Have a lovely weekend! 🌻🌻🌻🌻🌻🌻
Have a lovely weekend! 🌻🌻🌻🌻🌻🌻
When schools break up for summer holiday, it is the signal that lots of local festivals are ready to start all around in Japan. Many stalls appear in a square that sell food or goods to the people visiting. There are some stalls for offering games too and ‘Kingyo-sukui’ is the one of them. ‘Kingyo’ means Goldfish and ‘Sukui’ is a noun form of a verb to-scoop in Japanese. So what does ‘Scooping-Goldfish’ mean?
On the Kingyo-sukui stall they bring a pond with many small Goldfish. The customers pay to get a small ladle which is made of paper and can keep scooping goldfish until the paper tears up and it is no longer possible to scoop up any fish. That is the time that game is over! At the end of the game you can take the goldfish home you scooped. I have to say I was very good at Kingyo-sukui when I was a child. I could get about 20 goldfish easily with just a one paper ladle.
So when I see Goldfish it reminds me of the Summer holiday. It is very nostalgic and that is why I chose Goldfish as the design for the sweet for August.
Although the fish is called Goldfish, the main colour of them is Red, bright red so the Goldfish on my sweet is also Red.
You might not have guessed but I am a quite Harry Potter fan. I have to admit that I am not the young generation who grew up with the characters whilst the books were published but I have read all the stories and saw all the films. I even read the sequel story “Harry Potter and the Cursed Child” which was written in the theatre script format. I generally like going to theatres and am also accustomed to reading scripts, however, in this book I occasionally had problems visualising the scenes described how it would be created on the live stage. As you can image the story was about the wizardry world so there are several scenes the characters are using magic or some un-natural event occurs. That is why I wanted to go and see it for real. For the people who would like to see the play, don’t worry I am not going to give away any spoilers here.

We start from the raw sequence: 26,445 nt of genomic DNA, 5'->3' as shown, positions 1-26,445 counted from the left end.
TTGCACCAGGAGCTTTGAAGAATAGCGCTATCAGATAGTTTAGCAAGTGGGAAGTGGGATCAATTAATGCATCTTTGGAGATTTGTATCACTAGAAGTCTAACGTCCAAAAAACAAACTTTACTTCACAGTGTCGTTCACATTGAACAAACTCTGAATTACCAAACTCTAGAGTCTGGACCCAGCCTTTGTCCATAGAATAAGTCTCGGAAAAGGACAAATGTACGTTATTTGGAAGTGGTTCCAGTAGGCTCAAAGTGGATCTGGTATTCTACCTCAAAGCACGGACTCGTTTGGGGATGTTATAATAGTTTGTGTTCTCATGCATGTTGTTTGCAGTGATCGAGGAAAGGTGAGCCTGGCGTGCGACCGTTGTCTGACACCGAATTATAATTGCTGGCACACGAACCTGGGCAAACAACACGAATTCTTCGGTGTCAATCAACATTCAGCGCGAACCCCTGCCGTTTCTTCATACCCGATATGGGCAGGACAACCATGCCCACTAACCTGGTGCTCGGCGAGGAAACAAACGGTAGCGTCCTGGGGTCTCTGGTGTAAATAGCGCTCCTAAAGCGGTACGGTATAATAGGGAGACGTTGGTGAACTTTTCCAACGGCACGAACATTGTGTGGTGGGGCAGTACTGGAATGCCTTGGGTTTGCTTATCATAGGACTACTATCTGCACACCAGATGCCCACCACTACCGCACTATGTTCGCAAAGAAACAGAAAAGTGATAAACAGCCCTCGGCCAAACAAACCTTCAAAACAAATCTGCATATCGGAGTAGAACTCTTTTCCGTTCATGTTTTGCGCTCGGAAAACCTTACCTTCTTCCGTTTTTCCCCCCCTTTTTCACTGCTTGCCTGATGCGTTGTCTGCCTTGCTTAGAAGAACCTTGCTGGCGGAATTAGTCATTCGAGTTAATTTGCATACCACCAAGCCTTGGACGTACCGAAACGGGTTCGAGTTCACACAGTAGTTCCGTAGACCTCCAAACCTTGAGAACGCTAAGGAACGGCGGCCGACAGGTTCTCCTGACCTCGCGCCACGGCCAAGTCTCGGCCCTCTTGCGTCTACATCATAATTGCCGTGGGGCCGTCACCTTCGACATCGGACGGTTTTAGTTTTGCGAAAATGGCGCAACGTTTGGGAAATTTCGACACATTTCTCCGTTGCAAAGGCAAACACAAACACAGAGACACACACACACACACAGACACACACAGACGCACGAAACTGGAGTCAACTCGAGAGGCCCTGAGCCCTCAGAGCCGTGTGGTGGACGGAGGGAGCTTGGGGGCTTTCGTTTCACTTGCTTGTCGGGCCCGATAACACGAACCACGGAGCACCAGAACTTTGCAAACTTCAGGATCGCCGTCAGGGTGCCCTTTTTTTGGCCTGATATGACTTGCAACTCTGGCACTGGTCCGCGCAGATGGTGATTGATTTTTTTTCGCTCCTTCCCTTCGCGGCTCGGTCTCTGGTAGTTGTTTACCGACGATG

I want to know whether we are still in the summer in London. It’s neither hot or warm any more. It is actually quite cool. It is the first day in August today but I already feel like that summer has gone. Autumn must be coming soon or we are already in Autumn. I know usually Indian summer comes around September but still it is too cold for mid summer.
In order to get rid of this cold rainy feeling I had to make something very summery sweet. In my mind ‘Summer = tropical = fruit = … Mango!’ That is why I chose Mango as the flavour for my Mochi for August.
Have a Fabulous Weekend! 😀
Britain is in the best season in a year now. It is also the great season for soft fruits. About two weeks ago I was given a very beautiful surprising gift. It was a huge bowl-full of magnificent Redcurrants which was from a very grand garden of a good friend of mine.
It is the middle of Summer in the UK. The weather is so far so good. Many sunny days and also a few rainy days. It is great for plants and nature. In the summer time one plant you cannot avoid talking about is ‘Sunflower’. The most significant things about this flamboyant flower are its huge flowerhead with array of magnificent yellow petals and big leaves. It’s called ‘Himawari’ in Japanese and it means the ‘thing moves with the sun’. It came from the plant’s nature that the flowerhead moves its direction by always trying to face toward the sun.